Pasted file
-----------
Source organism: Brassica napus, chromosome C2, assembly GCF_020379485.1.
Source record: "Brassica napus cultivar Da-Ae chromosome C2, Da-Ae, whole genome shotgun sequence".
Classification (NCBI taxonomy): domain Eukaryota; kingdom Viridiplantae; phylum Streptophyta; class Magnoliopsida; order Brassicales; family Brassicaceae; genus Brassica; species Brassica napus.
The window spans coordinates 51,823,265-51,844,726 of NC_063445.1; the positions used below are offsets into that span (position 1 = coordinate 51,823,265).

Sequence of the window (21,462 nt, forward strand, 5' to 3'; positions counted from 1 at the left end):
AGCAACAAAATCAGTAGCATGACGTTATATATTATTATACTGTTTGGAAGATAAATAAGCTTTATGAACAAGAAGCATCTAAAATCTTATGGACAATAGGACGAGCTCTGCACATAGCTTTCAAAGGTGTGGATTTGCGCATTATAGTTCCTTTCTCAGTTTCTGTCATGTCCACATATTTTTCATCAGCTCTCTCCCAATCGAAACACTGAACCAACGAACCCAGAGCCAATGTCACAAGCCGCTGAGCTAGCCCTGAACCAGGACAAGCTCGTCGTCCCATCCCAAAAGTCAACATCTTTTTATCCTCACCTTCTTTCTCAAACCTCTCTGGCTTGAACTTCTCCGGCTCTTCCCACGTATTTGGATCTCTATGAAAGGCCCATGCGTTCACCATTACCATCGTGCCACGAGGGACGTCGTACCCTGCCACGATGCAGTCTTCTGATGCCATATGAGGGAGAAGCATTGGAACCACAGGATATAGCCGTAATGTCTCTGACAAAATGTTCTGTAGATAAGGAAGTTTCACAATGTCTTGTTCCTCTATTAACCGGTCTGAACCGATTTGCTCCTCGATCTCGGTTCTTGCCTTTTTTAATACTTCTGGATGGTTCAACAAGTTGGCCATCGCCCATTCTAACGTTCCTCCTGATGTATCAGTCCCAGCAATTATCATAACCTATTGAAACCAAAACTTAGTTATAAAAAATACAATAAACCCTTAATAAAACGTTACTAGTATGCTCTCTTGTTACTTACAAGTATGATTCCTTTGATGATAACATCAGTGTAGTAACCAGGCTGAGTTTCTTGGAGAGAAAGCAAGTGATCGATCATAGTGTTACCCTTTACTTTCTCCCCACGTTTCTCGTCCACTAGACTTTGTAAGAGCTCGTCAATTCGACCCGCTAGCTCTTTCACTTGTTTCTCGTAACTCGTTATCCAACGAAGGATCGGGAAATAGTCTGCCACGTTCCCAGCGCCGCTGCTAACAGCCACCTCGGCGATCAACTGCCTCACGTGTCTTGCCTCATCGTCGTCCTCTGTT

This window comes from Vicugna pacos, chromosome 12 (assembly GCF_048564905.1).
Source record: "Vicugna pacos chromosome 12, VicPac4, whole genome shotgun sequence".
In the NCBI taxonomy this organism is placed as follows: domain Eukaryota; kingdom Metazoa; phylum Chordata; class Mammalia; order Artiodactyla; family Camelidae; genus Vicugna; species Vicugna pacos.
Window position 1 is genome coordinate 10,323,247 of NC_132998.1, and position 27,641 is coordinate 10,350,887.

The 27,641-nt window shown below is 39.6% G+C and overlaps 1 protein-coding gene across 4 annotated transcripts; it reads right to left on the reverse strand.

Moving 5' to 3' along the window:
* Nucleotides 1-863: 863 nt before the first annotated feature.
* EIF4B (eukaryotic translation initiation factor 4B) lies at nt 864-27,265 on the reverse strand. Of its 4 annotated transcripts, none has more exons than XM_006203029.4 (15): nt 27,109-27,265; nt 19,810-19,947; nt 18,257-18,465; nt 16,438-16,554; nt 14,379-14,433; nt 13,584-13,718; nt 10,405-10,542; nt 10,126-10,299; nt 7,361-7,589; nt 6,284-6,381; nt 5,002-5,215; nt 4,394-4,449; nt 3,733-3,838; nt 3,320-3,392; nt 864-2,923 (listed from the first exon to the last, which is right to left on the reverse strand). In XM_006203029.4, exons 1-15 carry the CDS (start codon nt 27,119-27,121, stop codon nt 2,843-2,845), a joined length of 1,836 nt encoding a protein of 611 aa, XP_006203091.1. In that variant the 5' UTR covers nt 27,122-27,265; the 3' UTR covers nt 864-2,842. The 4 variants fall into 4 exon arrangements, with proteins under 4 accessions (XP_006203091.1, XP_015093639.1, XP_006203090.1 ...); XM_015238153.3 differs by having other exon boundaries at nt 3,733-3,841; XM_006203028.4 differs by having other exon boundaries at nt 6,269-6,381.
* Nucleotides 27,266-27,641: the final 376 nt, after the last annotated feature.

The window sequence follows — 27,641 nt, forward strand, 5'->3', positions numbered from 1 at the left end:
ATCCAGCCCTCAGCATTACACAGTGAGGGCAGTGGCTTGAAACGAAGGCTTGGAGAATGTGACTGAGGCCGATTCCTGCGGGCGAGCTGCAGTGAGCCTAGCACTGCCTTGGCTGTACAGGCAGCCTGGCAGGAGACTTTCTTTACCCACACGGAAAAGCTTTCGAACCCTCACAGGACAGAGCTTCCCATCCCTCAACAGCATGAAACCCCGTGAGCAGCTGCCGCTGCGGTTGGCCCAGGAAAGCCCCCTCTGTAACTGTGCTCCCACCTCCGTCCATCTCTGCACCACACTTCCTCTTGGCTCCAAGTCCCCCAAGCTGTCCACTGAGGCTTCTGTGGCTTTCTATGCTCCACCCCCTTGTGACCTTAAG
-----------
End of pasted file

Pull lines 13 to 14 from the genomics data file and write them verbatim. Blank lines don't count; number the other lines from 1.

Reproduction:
* Nucleotides 1-863: 863 nt before the first annotated feature.
* EIF4B (eukaryotic translation initiation factor 4B) lies at nt 864-27,265 on the reverse strand. Of its 4 annotated transcripts, none has more exons than XM_006203029.4 (15): nt 27,109-27,265; nt 19,810-19,947; nt 18,257-18,465; nt 16,438-16,554; nt 14,379-14,433; nt 13,584-13,718; nt 10,405-10,542; nt 10,126-10,299; nt 7,361-7,589; nt 6,284-6,381; nt 5,002-5,215; nt 4,394-4,449; nt 3,733-3,838; nt 3,320-3,392; nt 864-2,923 (listed from the first exon to the last, which is right to left on the reverse strand). In XM_006203029.4, exons 1-15 carry the CDS (start codon nt 27,119-27,121, stop codon nt 2,843-2,845), a joined length of 1,836 nt encoding a protein of 611 aa, XP_006203091.1. In that variant the 5' UTR covers nt 27,122-27,265; the 3' UTR covers nt 864-2,842. The 4 variants fall into 4 exon arrangements, with proteins under 4 accessions (XP_006203091.1, XP_015093639.1, XP_006203090.1 ...); XM_015238153.3 differs by having other exon boundaries at nt 3,733-3,841; XM_006203028.4 differs by having other exon boundaries at nt 6,269-6,381.